"Hutong" is a Mongolian word, meaning "water well". It is a typical lane or small street in Beijing that originated during the Yuan Dynasty (1271-1368). During that time, water well is the settlement around which people lived. There are tens of thousands of them surrounding the Forbidden City. In the past, Beijing was composed of countless courtyards. Hutongs were formed when people left a passageway between two courtyards to make entering them more convenient.
As the symbol of Beijing City, a hutong has its own layout and structure, which makes it a wonder in the world. When taking a bird's eye view of Beijing, you will find the combination of hutongs and courtyards just like an orderly chessboard with delicate gardens, fine rockeries, and ancient ruins. They have witnessed the development of Beijing. Where there is such a small lane, there is a story.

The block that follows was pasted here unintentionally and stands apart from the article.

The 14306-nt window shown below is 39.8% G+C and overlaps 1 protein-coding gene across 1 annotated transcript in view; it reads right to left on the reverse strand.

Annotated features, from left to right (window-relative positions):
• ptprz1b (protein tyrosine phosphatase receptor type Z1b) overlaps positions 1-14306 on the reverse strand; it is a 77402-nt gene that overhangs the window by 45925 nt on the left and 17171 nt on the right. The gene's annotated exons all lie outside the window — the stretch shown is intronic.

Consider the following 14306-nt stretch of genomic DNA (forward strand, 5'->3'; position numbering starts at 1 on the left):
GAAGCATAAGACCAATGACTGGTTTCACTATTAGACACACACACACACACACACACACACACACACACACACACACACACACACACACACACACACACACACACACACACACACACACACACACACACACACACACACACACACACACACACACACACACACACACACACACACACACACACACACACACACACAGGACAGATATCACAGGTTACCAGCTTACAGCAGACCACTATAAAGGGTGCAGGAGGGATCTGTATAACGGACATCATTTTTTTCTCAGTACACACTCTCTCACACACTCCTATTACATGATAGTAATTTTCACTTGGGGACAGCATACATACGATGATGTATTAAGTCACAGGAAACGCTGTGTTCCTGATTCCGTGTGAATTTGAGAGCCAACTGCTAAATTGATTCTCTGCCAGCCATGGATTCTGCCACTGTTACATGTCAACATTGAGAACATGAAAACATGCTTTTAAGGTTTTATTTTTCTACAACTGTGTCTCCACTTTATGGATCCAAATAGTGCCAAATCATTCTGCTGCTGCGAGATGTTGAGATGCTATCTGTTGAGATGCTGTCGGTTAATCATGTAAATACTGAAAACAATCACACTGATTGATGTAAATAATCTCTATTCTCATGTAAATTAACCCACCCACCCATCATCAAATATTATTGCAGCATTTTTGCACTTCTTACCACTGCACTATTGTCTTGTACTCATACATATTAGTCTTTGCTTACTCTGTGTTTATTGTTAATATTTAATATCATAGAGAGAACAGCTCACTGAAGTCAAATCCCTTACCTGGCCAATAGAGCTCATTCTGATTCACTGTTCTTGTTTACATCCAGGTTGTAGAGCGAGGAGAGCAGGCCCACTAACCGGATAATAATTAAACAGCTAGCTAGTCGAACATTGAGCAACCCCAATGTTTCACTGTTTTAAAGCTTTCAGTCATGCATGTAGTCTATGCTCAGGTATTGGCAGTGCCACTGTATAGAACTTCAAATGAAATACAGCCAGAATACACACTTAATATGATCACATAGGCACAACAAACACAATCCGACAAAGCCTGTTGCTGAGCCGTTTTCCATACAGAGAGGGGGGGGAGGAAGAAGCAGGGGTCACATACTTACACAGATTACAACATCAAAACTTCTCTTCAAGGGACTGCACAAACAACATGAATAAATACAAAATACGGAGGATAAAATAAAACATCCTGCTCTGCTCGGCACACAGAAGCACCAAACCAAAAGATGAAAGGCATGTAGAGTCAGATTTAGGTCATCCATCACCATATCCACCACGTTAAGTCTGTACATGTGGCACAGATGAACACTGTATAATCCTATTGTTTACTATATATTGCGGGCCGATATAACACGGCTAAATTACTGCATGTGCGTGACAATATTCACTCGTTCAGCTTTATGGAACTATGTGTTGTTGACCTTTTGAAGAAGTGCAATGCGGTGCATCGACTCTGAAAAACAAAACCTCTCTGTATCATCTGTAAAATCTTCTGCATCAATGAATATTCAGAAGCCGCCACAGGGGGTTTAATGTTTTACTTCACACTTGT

Until 1949, there were 6074 well known streets and alleys in Beijing's city areas. Out of which were 1330 Hutongs, 274 streets, 111 alleys, 85 Dao (small streets), 71 lanes, 37 roads. Traditionally, people classify all the small streets and alleys as Hutongs.
The narrowest Hutong in Beijing is the Qianshi (money market) Hutong in the Dashalan area of outside Qianmen, the narrowest space is merely 40 centimeters. There are also some winding deep Hutongs assumed zigzag shapes, like the Jiudaowan (nine-zigzag) originally at Beixinqiao (north new bridge), it actually had more than 20 zigzags, it was later divided into 5 Hutongs; There is another Hutong also named Jiudaowan outside Qianmen, it in fact has 13 zigzag turns. The name of Hutongs in Beijing is like an encyclopedia, it reflected the historical evolution and demonstrated the social characters and styles.